• Pay TV's Consumer Retention: Short-Term Or Longer?
    Media consumers continue to look for long-term entertainment price security. Unfortunately, they are not going to get it.
  • Vi The F**k?
    First Philippe Dauman. Then Larry Wilmore. Now Jim Gaffigan. Why has Viacom shown the door to three of its most talented men?
  • TV Olympics Data: Still Big -- But For How Long?
    Some Olympic viewership was down 30% at times, with TV advertisers guaranteed media deals under-delivering around 15% from 17%. Rio Games also had simultaneous live digital streaming, as well as competing Olympic coverage on NBC's cable networks -- something which London didn't have.
  • TV Stations' Political Ad Revenue Goals: Now Playing Catch-Up
    TV stations' crucial political advertising revenues aren't up to par this year -- in part due to Republican Presidential candidate Donald Trump's reluctance, so far, to make any media buys.
  • New Trump Media Hires: For Long-Term, To Start Up Cable News Network?
    With Donald Trump's new high-profile media hires, it's time to talk about his next TV project. This will come probably sooner than you think -- especially if polls continue to show downtrending for the Republican candidate.
  • The Value Of Co-Viewing TV Programs
    Traditional TV networks continue to work all advertising angles. One of those angles flying somewhat under the radar is the "co-viewing" of parents and kids.
  • Getting Viewers To Make TV: What If Networks Think Like Uber?
    Uber's current TV campaign isn't focused on people using the car service. It's about getting people to work for Uber, driving "just a few hours a day." Anyone who has used Uber and can't get a car in heavy rush-hour periods can understand this. More drivers, better service -- and, in theory, lower fares per ride. But what if TV networks did the same thing: advertising to get viewers to make shows? Yes, this is crazy. But bear with me a bit. Would there be better service? Lower costs? Hmmm.....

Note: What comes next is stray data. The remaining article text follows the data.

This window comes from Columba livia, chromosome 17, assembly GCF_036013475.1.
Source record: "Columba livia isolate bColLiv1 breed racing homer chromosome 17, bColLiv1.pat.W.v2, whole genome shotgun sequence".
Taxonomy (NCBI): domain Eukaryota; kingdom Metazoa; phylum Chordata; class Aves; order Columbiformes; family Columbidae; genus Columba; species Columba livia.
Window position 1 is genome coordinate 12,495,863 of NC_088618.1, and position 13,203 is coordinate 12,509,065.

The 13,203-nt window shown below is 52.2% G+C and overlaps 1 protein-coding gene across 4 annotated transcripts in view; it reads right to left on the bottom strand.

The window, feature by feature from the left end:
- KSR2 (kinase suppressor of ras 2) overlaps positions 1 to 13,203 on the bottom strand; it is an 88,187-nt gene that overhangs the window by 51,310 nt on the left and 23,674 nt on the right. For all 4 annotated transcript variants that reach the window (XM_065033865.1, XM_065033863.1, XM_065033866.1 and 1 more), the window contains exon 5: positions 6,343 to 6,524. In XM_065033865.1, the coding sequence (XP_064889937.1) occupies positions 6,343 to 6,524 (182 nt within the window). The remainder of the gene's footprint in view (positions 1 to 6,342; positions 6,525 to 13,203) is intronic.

• New, Longer Ads? I'd Rather Watch The Fur Channel
    The growth of cable networks in the late '80s and '90s gave TV prognosticators the chance to dream -- both good and bad -- about all kinds of channels. In the midst of this activity, Michael Fuchs, then chief executive of HBO, said in 1989 in reference to a competing comedy channel from Viacom: "If we announced we were planning a cable fur network, the next day they would announce a cable fur network."
  • Big Olympics NBC Promos For Fall Shows: But Does This Convert Into Big Sampling?
    NBCUniversal has been posting record ad revenue results at $1.2 billion during this Olympics, with another $30 million in recent ad deals since the game started. But what about the other key TV marketing component: the on-air promotion of NBCU shows during the event?
  • The CW's Netflix-Viewing Questions: Is It Cannibalization?
    Worries about traditional TV networks losing viewers to digital platforms like Netflix can be stronger for networks that cater to young TV viewers. The CW might be a poster child for this concern.
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